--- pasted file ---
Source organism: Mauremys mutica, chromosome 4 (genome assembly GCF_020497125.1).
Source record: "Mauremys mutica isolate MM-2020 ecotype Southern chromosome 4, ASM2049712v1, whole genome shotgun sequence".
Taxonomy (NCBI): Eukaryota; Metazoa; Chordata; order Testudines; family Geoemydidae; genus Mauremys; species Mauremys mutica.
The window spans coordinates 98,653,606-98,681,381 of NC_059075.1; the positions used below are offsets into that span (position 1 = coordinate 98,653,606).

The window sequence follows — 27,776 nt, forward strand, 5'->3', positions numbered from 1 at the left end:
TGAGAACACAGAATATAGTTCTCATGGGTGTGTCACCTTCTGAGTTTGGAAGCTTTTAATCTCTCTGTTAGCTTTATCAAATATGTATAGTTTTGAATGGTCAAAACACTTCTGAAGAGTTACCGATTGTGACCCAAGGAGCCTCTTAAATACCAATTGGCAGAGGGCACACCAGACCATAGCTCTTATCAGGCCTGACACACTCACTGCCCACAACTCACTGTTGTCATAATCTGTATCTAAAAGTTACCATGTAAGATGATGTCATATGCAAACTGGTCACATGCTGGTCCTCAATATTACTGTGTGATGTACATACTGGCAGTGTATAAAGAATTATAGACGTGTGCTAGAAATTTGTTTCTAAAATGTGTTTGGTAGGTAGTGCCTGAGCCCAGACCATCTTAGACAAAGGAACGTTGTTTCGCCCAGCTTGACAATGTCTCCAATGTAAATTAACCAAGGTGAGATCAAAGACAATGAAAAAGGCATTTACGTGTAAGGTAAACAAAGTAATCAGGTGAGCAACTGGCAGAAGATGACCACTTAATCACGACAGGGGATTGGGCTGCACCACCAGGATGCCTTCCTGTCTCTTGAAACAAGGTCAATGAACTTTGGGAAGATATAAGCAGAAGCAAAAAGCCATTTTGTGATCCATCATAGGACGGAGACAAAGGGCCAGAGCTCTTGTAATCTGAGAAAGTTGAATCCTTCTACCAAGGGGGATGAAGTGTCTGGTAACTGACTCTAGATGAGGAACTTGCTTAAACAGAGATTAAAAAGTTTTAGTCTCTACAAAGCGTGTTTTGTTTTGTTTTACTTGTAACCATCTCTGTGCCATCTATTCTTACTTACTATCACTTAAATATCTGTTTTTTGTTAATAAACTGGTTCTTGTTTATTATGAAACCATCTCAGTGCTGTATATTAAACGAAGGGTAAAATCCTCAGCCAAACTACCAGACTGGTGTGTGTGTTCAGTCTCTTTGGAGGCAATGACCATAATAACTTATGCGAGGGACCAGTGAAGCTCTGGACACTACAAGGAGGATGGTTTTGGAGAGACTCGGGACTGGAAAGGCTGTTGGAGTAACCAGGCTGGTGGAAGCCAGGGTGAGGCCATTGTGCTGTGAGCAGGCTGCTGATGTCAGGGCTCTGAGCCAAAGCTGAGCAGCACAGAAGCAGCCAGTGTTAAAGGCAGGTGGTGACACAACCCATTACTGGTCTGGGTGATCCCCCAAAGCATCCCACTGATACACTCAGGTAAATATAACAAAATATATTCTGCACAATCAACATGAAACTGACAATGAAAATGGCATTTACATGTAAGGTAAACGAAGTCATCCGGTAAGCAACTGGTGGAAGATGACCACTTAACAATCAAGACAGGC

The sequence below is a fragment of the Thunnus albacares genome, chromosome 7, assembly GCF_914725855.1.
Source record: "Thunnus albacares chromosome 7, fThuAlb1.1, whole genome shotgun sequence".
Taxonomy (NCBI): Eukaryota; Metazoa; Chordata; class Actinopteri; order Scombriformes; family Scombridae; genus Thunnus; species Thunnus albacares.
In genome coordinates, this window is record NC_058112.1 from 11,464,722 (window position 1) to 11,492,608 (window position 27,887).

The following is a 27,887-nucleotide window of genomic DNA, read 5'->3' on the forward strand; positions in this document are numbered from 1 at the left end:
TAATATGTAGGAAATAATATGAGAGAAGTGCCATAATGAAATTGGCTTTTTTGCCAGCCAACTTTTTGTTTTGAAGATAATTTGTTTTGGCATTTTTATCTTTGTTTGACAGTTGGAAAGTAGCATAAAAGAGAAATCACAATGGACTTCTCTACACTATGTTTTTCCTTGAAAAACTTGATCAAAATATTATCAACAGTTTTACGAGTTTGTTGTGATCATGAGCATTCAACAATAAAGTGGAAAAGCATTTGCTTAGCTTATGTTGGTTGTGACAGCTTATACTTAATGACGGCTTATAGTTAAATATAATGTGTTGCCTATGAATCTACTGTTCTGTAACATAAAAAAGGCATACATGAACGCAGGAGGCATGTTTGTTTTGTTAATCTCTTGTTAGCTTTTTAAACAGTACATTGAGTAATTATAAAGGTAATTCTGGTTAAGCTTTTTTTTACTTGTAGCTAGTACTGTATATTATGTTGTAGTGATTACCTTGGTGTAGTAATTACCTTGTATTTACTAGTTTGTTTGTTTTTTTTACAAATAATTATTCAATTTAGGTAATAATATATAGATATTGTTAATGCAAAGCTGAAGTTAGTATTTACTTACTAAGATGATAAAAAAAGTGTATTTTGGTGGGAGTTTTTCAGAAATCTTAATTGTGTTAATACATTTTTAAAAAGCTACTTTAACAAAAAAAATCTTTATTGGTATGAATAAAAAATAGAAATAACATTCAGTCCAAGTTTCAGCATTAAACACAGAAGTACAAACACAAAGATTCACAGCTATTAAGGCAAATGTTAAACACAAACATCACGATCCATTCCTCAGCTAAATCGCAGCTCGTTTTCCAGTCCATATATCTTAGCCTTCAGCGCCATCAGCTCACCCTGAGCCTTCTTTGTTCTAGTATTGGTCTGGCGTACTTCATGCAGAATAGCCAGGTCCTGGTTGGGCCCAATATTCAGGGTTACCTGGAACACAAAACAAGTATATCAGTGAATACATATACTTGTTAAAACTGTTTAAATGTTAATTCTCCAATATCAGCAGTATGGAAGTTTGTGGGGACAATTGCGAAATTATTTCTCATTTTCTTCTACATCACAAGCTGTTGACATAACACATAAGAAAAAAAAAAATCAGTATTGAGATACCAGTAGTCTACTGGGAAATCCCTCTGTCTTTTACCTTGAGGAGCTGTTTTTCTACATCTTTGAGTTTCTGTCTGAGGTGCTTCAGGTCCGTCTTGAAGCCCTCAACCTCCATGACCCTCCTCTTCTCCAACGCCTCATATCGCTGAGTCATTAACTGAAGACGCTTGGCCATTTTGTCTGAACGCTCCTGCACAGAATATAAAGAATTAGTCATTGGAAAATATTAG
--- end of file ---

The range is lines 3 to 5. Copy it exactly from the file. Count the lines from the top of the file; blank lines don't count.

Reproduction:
Taxonomy (NCBI): Eukaryota; Metazoa; Chordata; order Testudines; family Geoemydidae; genus Mauremys; species Mauremys mutica.
The window spans coordinates 98,653,606-98,681,381 of NC_059075.1; the positions used below are offsets into that span (position 1 = coordinate 98,653,606).

The window sequence follows — 27,776 nt, forward strand, 5'->3', positions numbered from 1 at the left end: